Amphiregulin: Role in mammary gland development and breast cancer

Research output: Contribution to journalArticle

Bibtex

@article{11f965fb6c1741fbaede875ab50e2df9,
title = "Amphiregulin: Role in mammary gland development and breast cancer",
abstract = "Extensive epithelial cell proliferation underlies the ductal morphogenesis of puberty that generates the mammary tree that will eventually fill the fat pad. This estrogen-dependent process is believed to be essentially dependent on locally produced growth factors that act in a paracrine fashion. EGF-like growth factor ligands, acting through EGF receptors are some of the principal promoters of pubertal ductal morphogenesis. Amphiregulin is the most abundant EGF-like growth factor in the pubertal mammary gland. Its gene is transcriptionally regulated by ER alpha, and recent evidence identifies it as a key mediator of the estrogen-driven epithelial cell proliferation of puberty: The pubertal deficiency in mammary gland ductal morphogenesis in ER alpha, amphiregulin, and EGFR knockout mice phenocopy each other. As a prognostic indicator in human breast cancer, amphiregulin indicates an outcome identical to that predicted by ER alpha presence. Despite this, a range of studies both on preneoplastic human breast tissue and on cell culture based models of breast cancer, suggest a possibly significant role for amphiregulin in driving human breast cancer progression. Here we summarise our current understanding of amphiregulin's contribution to mammary gland development and breast cancer progression.",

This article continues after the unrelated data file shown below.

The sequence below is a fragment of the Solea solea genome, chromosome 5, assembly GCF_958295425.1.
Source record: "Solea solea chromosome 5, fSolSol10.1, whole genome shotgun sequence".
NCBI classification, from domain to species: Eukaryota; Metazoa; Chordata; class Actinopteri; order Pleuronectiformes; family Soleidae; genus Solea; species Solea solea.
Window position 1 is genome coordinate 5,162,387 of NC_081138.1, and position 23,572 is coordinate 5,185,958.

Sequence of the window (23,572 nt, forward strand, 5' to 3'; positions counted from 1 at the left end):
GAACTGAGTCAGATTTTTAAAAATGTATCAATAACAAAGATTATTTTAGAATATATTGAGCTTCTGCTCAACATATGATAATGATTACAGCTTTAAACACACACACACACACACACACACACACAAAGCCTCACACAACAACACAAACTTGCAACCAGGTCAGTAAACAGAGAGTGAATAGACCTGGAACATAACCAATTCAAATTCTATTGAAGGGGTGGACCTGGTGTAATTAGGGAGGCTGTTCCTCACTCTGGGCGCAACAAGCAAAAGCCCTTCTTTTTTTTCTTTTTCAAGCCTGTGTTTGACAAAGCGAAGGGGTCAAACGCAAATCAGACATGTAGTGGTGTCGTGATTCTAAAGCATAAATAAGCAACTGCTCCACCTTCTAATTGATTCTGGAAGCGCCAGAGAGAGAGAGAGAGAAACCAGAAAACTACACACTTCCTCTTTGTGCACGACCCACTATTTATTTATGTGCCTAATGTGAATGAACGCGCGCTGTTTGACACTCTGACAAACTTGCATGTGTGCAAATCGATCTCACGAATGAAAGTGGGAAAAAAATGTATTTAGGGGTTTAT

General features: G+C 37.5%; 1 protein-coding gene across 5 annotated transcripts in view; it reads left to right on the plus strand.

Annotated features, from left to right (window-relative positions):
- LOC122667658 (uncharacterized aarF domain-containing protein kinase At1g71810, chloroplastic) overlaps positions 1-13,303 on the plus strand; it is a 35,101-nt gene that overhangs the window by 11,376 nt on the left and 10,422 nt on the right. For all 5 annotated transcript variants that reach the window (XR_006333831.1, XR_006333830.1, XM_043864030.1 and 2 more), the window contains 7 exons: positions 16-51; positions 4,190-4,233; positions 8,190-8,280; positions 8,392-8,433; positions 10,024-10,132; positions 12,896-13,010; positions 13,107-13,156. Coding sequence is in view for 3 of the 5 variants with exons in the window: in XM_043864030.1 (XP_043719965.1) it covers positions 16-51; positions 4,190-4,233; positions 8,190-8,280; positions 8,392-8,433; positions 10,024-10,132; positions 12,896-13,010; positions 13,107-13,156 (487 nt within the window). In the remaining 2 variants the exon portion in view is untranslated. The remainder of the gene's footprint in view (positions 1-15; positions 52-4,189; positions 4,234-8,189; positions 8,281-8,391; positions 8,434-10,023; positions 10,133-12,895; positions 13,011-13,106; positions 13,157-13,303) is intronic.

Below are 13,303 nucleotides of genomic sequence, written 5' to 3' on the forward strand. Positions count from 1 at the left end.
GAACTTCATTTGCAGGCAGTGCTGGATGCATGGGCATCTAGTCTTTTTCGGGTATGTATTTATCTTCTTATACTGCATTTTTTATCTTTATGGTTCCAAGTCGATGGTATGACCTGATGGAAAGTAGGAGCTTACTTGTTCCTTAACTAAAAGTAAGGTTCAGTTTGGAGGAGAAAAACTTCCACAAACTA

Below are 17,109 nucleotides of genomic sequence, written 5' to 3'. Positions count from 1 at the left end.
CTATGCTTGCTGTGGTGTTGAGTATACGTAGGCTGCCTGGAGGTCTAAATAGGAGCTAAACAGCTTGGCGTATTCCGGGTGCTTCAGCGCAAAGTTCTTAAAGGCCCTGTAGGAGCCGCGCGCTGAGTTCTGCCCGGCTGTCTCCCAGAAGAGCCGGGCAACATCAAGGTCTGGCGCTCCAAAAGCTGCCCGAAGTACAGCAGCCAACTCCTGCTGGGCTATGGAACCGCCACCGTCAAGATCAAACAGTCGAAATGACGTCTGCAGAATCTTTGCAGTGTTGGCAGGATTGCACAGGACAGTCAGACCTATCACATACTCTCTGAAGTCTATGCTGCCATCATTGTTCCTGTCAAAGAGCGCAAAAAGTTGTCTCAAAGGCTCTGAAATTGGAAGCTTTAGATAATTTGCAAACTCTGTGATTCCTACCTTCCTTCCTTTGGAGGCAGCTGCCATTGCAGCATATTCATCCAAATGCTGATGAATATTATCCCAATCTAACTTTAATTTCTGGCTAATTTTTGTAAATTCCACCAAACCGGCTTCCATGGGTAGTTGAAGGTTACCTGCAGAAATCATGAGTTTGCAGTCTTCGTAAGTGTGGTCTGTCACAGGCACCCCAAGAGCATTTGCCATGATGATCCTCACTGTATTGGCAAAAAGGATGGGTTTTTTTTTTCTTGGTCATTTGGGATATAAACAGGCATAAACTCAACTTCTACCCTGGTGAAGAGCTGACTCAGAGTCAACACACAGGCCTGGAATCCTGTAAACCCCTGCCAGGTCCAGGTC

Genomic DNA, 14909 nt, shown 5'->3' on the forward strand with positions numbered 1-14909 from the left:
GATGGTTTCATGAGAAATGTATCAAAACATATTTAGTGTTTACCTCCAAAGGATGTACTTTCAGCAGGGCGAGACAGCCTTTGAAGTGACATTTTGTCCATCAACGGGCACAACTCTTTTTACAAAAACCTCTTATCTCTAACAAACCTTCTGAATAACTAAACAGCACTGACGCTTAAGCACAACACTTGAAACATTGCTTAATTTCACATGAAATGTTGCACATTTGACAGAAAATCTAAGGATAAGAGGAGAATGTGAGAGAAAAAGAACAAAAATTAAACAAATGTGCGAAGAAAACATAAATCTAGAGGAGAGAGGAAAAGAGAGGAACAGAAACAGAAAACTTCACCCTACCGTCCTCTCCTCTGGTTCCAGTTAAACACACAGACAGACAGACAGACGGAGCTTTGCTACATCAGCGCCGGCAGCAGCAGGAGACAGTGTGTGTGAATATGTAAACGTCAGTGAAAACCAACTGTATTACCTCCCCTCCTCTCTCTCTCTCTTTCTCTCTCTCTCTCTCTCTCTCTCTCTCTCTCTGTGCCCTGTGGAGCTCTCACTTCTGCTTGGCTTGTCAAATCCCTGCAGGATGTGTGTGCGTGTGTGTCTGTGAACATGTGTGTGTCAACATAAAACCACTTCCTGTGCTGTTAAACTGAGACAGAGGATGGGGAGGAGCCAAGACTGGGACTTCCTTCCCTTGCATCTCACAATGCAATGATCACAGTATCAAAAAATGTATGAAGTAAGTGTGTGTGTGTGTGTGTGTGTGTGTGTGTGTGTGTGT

keywords = "puberty, amphiregulin, estrogen, ductal morphogenesis",
author = "Jean McBryan and Jillian Howlin and Silvia Napoletano and Finian Martin",
year = "2008",
doi = "10.1007/s10911-008-9075-7",
language = "English",
volume = "13",
pages = "159--169",
journal = "Journal of Mammary Gland Biology and Neoplasia",
issn = "1083-3021",
publisher = "Springer",
number = "2",

}